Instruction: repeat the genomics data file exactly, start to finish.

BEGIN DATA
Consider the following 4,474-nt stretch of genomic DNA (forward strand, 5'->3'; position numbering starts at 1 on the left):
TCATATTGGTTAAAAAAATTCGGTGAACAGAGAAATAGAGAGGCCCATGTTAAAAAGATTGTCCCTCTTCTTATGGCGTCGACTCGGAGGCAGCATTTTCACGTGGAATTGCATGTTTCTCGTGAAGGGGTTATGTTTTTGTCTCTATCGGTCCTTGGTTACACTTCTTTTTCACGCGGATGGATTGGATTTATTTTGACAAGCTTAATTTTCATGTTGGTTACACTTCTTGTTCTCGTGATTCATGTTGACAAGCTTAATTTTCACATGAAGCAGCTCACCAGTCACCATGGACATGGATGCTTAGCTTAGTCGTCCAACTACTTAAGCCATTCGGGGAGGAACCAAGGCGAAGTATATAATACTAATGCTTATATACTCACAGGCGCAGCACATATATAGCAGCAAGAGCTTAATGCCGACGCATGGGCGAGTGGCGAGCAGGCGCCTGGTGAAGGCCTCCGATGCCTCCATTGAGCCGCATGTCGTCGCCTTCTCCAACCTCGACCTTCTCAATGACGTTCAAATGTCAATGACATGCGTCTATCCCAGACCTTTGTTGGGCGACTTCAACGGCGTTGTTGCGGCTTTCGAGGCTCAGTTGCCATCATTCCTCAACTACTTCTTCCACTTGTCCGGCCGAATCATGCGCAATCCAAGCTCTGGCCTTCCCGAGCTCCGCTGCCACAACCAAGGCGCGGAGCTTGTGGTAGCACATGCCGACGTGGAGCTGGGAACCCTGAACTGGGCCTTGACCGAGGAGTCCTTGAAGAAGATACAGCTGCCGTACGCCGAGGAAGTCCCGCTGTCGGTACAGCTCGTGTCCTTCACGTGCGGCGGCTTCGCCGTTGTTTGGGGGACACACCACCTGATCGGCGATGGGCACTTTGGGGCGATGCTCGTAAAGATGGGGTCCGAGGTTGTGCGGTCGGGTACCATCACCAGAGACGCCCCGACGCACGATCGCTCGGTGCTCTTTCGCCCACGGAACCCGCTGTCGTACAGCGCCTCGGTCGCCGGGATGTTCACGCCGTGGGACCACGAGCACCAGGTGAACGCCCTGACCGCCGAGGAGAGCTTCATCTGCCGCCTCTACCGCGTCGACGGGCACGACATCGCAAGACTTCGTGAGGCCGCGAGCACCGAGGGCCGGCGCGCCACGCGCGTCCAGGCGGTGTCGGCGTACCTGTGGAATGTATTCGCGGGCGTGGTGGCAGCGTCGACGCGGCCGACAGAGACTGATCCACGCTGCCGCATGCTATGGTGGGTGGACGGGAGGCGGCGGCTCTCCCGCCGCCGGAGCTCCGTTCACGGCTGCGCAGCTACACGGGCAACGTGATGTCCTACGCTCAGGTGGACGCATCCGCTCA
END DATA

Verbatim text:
Consider the following 4,474-nt stretch of genomic DNA (forward strand, 5'->3'; position numbering starts at 1 on the left):
TCATATTGGTTAAAAAAATTCGGTGAACAGAGAAATAGAGAGGCCCATGTTAAAAAGATTGTCCCTCTTCTTATGGCGTCGACTCGGAGGCAGCATTTTCACGTGGAATTGCATGTTTCTCGTGAAGGGGTTATGTTTTTGTCTCTATCGGTCCTTGGTTACACTTCTTTTTCACGCGGATGGATTGGATTTATTTTGACAAGCTTAATTTTCATGTTGGTTACACTTCTTGTTCTCGTGATTCATGTTGACAAGCTTAATTTTCACATGAAGCAGCTCACCAGTCACCATGGACATGGATGCTTAGCTTAGTCGTCCAACTACTTAAGCCATTCGGGGAGGAACCAAGGCGAAGTATATAATACTAATGCTTATATACTCACAGGCGCAGCACATATATAGCAGCAAGAGCTTAATGCCGACGCATGGGCGAGTGGCGAGCAGGCGCCTGGTGAAGGCCTCCGATGCCTCCATTGAGCCGCATGTCGTCGCCTTCTCCAACCTCGACCTTCTCAATGACGTTCAAATGTCAATGACATGCGTCTATCCCAGACCTTTGTTGGGCGACTTCAACGGCGTTGTTGCGGCTTTCGAGGCTCAGTTGCCATCATTCCTCAACTACTTCTTCCACTTGTCCGGCCGAATCATGCGCAATCCAAGCTCTGGCCTTCCCGAGCTCCGCTGCCACAACCAAGGCGCGGAGCTTGTGGTAGCACATGCCGACGTGGAGCTGGGAACCCTGAACTGGGCCTTGACCGAGGAGTCCTTGAAGAAGATACAGCTGCCGTACGCCGAGGAAGTCCCGCTGTCGGTACAGCTCGTGTCCTTCACGTGCGGCGGCTTCGCCGTTGTTTGGGGGACACACCACCTGATCGGCGATGGGCACTTTGGGGCGATGCTCGTAAAGATGGGGTCCGAGGTTGTGCGGTCGGGTACCATCACCAGAGACGCCCCGACGCACGATCGCTCGGTGCTCTTTCGCCCACGGAACCCGCTGTCGTACAGCGCCTCGGTCGCCGGGATGTTCACGCCGTGGGACCACGAGCACCAGGTGAACGCCCTGACCGCCGAGGAGAGCTTCATCTGCCGCCTCTACCGCGTCGACGGGCACGACATCGCAAGACTTCGTGAGGCCGCGAGCACCGAGGGCCGGCGCGCCACGCGCGTCCAGGCGGTGTCGGCGTACCTGTGGAATGTATTCGCGGGCGTGGTGGCAGCGTCGACGCGGCCGACAGAGACTGATCCACGCTGCCGCATGCTATGGTGGGTGGACGGGAGGCGGCGGCTCTCCCGCCGCCGGAGCTCCGTTCACGGCTGCGCAGCTACACGGGCAACGTGATGTCCTACGCTCAGGTGGACGCATCCGCTCA